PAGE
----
Decide to fight fear

Photo courtesy of Grant MacDonald (Creative Commons)

Photo courtesy of Grant MacDonald (Creative Commons)

The key to fighting fear is to decide. No matter what you are afraid of, you have choices. You can choose to hide or to act on things. To say yes or no. But the key ingredient is that you have to decide to make one of those choices.

I suppose doing nothing is a decision too, and that choice will never get you past your fear.

In his book, The Way of the Seal, Mark Divine presents the idea of the OODA loop, in which you approach situations with the following in mind:

  • Observe
  • Orient
  • Decide
  • Act

In my mind, the most important piece of that puzzle is the decision, because without that, there is no action.

I have a history of being wishy-washy – I will spend so much time going back and forth – do I do this? – maybe not – maybe I should. On and on. I’ve missed some incredible opportunities because I just couldn’t make up my mind and the time to decide passed.

So my choice was made for me. If no path is chosen, then you are stuck standing still and fear has won.

The “me” of today is more decisive. Instead of agonizing over a choice, I am learning to be quicker at observing and orienting – including asking the appropriate questions to get enough information for an assessment. Then I decide – yes or no, go or stay, do or don’t do. No more maybe!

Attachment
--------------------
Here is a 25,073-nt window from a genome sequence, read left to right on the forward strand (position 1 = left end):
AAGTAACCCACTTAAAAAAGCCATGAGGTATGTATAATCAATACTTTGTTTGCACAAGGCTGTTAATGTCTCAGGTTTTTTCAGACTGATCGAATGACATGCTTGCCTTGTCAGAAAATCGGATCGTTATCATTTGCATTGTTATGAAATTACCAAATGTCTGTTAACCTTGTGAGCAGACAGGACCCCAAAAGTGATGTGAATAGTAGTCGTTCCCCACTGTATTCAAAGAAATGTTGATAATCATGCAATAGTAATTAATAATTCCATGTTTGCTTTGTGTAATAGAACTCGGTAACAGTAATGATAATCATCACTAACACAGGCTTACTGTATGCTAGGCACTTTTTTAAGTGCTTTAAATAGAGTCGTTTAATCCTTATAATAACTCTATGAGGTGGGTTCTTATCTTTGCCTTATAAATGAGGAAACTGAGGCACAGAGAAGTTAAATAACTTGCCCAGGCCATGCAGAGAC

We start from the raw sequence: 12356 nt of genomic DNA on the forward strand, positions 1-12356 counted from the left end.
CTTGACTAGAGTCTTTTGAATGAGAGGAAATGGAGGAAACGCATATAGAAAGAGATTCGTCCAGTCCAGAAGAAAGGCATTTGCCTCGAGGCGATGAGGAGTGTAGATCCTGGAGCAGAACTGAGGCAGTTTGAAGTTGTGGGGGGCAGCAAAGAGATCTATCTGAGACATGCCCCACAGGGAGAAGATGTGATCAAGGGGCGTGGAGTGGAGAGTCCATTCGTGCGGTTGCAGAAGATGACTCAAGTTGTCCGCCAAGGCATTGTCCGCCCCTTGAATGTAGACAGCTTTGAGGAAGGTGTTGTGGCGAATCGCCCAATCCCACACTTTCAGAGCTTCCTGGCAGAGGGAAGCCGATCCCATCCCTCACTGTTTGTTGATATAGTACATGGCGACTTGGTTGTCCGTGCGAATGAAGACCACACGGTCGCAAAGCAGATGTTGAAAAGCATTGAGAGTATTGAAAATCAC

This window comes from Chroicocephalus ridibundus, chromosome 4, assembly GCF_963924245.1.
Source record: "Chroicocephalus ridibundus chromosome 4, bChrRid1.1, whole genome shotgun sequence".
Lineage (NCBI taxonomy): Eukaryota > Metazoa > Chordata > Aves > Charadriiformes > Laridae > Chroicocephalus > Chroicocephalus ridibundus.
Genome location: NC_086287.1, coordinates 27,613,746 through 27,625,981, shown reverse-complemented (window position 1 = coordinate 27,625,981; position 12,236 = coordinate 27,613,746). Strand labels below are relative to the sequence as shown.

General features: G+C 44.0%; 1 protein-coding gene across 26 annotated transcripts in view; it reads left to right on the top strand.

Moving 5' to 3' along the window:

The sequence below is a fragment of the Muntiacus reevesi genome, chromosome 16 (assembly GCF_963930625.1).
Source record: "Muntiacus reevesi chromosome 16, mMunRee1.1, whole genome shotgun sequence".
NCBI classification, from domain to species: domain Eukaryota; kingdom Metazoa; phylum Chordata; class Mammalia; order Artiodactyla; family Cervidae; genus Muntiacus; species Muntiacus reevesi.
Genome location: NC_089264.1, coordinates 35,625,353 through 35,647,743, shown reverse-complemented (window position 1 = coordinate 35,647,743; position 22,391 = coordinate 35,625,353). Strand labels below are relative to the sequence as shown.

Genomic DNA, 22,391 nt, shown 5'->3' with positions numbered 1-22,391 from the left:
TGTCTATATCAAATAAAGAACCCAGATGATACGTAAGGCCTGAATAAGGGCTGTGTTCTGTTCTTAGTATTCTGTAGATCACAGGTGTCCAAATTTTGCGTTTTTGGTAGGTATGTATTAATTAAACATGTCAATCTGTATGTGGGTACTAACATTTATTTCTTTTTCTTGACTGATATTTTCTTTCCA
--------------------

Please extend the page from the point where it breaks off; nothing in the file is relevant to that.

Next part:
Learning to say no to some things so I can say yes to better things has been a critical lesson.

I move ahead with things or let them go. It may mean that I don’t go to that event, but I don’t use energy regretting my decision. I get busy doing whatever it was that I wanted to say yes to.

And those things I say yes to? I embrace and enjoy, regardless of any potential down sides. Why waste a moment on regret and negatives?

To give you an example, I planned a long run for last weekend – a half marathon. As it got closer to the weekend, the weather turned cold and windy. But I had made the decision to run and instead of wimping out because of fear or focusing negatively on how cold it was, I simply bundled up. I fought that fear. Instead of wincing when the wind blew, I paid attention to the beautiful fall leaves and the amazing clouds as the sky cleared. I ran my 13.1 miles and then felt incredible when I was finished.

I am glad I didn’t miss that opportunity by waffling on my decision and letting fear win.

How can you employ the OODA loop to fight fear?